(Or anywhere else) Fringe Review holds you hand:

If you have faith in your show and believe it to be quality work, a bad review will probably be a rogue review and you’ll get better ones coming along soon enough. Be calm and patient. In Fringe festivals, many reviewers are young would-be journalists cutting (and sharpening) their critical teeth at your expense and there’s little to be done about it. If you invite them in…

How to write a book, by people who have written a book

Sunday, June 26th, 2011

Mostly for "if I ever need to find this article again", but also partly as inspiration.

But now comes the hard part. It’s one thing to work up a 4000-word magazine feature and another to sit down and write a 100,000-word book… I’ve chosen to deal with my anxiety by tapping into the wisdom of the hive mind. I recently sent email to the authors in my social network and asked them, “What do you wish you’d known about the process of writing a book that you didn’t know before you did it?”

Top Tips To Survive During The Day At SXSW

Wednesday, March 11th, 2009

There’s a bundle of top tips out there for SXSW attendees, so it’s time for me to add to this. I’m going to look specifically in how to survive during the day at SXSW, along with some practical advice.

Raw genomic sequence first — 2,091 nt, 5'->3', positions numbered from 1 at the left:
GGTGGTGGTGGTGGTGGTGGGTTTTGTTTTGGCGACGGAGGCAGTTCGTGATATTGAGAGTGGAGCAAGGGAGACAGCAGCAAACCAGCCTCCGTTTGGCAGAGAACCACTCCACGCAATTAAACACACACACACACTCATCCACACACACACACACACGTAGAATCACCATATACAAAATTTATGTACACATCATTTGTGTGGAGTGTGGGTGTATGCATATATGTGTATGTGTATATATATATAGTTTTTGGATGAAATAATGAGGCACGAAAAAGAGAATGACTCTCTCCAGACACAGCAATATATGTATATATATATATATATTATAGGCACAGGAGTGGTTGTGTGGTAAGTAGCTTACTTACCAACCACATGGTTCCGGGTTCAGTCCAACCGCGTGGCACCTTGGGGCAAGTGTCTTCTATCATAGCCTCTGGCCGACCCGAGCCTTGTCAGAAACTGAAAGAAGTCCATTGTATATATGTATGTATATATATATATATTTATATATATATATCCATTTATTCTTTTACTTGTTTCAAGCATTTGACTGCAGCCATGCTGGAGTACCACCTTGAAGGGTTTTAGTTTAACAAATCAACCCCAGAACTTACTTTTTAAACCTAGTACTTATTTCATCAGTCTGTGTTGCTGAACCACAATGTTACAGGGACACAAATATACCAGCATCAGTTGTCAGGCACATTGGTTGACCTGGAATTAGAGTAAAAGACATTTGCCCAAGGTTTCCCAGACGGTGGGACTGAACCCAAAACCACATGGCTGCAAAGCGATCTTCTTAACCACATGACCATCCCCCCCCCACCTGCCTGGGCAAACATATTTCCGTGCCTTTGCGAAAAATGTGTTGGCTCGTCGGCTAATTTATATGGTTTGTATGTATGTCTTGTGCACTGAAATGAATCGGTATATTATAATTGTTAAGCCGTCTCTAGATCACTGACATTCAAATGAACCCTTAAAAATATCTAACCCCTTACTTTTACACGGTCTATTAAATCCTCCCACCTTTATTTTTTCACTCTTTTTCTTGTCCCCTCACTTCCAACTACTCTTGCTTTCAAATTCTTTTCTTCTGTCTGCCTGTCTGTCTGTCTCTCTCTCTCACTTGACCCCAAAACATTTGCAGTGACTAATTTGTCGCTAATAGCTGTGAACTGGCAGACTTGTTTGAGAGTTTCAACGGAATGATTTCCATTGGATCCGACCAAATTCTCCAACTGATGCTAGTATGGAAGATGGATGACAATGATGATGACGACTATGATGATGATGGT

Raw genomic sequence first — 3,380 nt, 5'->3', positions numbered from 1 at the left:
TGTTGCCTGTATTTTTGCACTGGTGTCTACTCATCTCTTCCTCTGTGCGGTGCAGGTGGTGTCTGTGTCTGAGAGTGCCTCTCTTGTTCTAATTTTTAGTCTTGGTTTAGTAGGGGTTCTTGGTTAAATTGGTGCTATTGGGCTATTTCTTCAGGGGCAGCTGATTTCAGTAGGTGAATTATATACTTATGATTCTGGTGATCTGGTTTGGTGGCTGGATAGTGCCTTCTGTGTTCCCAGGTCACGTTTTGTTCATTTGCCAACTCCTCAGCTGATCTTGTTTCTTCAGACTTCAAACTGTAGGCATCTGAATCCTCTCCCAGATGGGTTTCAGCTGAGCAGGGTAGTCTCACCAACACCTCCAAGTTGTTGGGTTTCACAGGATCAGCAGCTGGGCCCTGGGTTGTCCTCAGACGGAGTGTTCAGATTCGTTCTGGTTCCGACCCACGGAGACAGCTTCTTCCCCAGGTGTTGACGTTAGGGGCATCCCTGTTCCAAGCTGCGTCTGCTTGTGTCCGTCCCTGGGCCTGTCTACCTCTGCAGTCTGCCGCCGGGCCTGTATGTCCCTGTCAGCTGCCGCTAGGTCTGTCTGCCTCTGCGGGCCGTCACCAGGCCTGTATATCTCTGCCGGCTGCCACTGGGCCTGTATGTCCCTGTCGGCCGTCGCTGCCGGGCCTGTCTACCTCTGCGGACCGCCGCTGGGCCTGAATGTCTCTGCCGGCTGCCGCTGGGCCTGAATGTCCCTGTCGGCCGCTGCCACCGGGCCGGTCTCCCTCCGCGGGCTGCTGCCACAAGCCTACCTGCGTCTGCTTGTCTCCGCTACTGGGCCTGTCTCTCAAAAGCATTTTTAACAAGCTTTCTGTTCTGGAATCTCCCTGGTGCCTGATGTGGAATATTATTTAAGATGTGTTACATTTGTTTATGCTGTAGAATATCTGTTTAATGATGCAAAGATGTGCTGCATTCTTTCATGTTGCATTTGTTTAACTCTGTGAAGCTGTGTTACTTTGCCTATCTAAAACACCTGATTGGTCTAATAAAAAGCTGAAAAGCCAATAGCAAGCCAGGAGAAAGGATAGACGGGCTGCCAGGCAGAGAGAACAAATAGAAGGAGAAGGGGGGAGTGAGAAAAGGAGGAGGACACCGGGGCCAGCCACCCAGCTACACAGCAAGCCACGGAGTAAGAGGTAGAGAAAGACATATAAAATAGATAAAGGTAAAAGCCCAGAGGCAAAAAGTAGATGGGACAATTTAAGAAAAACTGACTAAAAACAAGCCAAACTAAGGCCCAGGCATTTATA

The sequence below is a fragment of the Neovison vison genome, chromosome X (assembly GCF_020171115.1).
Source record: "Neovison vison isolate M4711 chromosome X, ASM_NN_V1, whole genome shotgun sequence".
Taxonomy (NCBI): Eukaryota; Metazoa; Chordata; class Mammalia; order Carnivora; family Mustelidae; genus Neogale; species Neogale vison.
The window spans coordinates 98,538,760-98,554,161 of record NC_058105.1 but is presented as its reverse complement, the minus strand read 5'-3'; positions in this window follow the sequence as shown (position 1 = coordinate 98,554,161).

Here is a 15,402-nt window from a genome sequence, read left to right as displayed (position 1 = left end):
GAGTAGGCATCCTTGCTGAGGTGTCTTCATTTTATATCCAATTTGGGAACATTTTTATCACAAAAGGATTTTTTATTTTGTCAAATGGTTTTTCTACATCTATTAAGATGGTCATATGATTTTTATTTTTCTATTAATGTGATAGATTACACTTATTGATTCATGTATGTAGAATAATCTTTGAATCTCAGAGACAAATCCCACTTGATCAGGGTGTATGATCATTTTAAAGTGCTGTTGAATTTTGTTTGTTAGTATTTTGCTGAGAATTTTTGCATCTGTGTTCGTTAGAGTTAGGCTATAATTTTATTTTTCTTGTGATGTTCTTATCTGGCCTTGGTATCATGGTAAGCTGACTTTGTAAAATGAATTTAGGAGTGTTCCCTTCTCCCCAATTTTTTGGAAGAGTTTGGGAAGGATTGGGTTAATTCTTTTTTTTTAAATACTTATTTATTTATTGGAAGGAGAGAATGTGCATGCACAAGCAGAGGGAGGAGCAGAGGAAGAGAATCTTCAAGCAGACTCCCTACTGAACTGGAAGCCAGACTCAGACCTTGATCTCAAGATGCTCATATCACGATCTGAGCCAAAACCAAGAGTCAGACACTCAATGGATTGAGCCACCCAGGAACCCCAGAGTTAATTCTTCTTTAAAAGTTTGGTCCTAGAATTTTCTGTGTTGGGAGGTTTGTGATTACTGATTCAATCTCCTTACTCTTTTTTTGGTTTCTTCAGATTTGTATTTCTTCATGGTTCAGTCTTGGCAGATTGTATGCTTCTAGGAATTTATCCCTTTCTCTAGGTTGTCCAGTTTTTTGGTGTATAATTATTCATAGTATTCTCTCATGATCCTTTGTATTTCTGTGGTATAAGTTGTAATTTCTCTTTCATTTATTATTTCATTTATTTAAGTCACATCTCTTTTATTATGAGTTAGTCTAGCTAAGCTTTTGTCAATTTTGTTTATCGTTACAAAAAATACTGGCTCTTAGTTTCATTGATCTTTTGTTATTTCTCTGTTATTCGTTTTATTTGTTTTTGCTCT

Wear comfortable shoes. You’re going to be walking a lot, be on you feet for most of the day, and that goes on for five days.

Keep up your fluid intake, and I don’t mean the alcohol. The Texan heat may or may not be a surprise to you, but you’ll be sweating, and likely not notice the fatigue thanks to the adrenalin. If you get the chance to drink water, take it. Your body knows how to deal with excess water without damaging your health.

Don’t trust your electronics: The maths is simple. With thousands of delegates, and laptops carrying maybe three hours of battery life, most people will be searching for power throughout the day. You’ll recognise the little pools of life clinging to the wall sockets, hoping that they have the holy grail of power and wi-fi. Paper, pen, business cards and Filofaxes (or Moleskeins for the modern hip with it kids) will help you get through the day with little stress.

Consider carrying a second shirt as a courtesy for half-way through the day. Deodorant as well.

Accept that you will not see everything (and everyone) that is on your list. That doesn’t mean your SXSW will be a laid back affair, it just shows how large SXSW is, the number of people attending, and the simple fact that everyone has interesting stories.